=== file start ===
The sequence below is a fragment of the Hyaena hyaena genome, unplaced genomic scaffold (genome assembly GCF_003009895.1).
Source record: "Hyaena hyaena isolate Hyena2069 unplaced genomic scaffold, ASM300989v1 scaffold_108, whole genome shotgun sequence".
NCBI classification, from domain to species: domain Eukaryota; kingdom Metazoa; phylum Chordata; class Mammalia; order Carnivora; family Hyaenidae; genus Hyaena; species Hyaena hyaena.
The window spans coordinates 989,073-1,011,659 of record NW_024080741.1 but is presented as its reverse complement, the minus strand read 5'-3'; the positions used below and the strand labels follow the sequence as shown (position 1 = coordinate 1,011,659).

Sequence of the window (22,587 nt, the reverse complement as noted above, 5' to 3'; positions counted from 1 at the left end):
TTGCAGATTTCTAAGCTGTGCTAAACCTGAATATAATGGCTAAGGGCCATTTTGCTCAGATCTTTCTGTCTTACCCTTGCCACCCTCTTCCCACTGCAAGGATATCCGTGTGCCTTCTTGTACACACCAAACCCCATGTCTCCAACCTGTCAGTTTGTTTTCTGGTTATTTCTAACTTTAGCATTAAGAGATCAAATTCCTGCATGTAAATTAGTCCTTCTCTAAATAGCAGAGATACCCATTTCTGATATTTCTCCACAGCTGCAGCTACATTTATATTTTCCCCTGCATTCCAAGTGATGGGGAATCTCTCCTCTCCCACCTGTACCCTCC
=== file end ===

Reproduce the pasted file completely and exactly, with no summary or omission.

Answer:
The sequence below is a fragment of the Hyaena hyaena genome, unplaced genomic scaffold (genome assembly GCF_003009895.1).
Source record: "Hyaena hyaena isolate Hyena2069 unplaced genomic scaffold, ASM300989v1 scaffold_108, whole genome shotgun sequence".
NCBI classification, from domain to species: domain Eukaryota; kingdom Metazoa; phylum Chordata; class Mammalia; order Carnivora; family Hyaenidae; genus Hyaena; species Hyaena hyaena.
The window spans coordinates 989,073-1,011,659 of record NW_024080741.1 but is presented as its reverse complement, the minus strand read 5'-3'; the positions used below and the strand labels follow the sequence as shown (position 1 = coordinate 1,011,659).

Sequence of the window (22,587 nt, the reverse complement as noted above, 5' to 3'; positions counted from 1 at the left end):
TTGCAGATTTCTAAGCTGTGCTAAACCTGAATATAATGGCTAAGGGCCATTTTGCTCAGATCTTTCTGTCTTACCCTTGCCACCCTCTTCCCACTGCAAGGATATCCGTGTGCCTTCTTGTACACACCAAACCCCATGTCTCCAACCTGTCAGTTTGTTTTCTGGTTATTTCTAACTTTAGCATTAAGAGATCAAATTCCTGCATGTAAATTAGTCCTTCTCTAAATAGCAGAGATACCCATTTCTGATATTTCTCCACAGCTGCAGCTACATTTATATTTTCCCCTGCATTCCAAGTGATGGGGAATCTCTCCTCTCCCACCTGTACCCTCC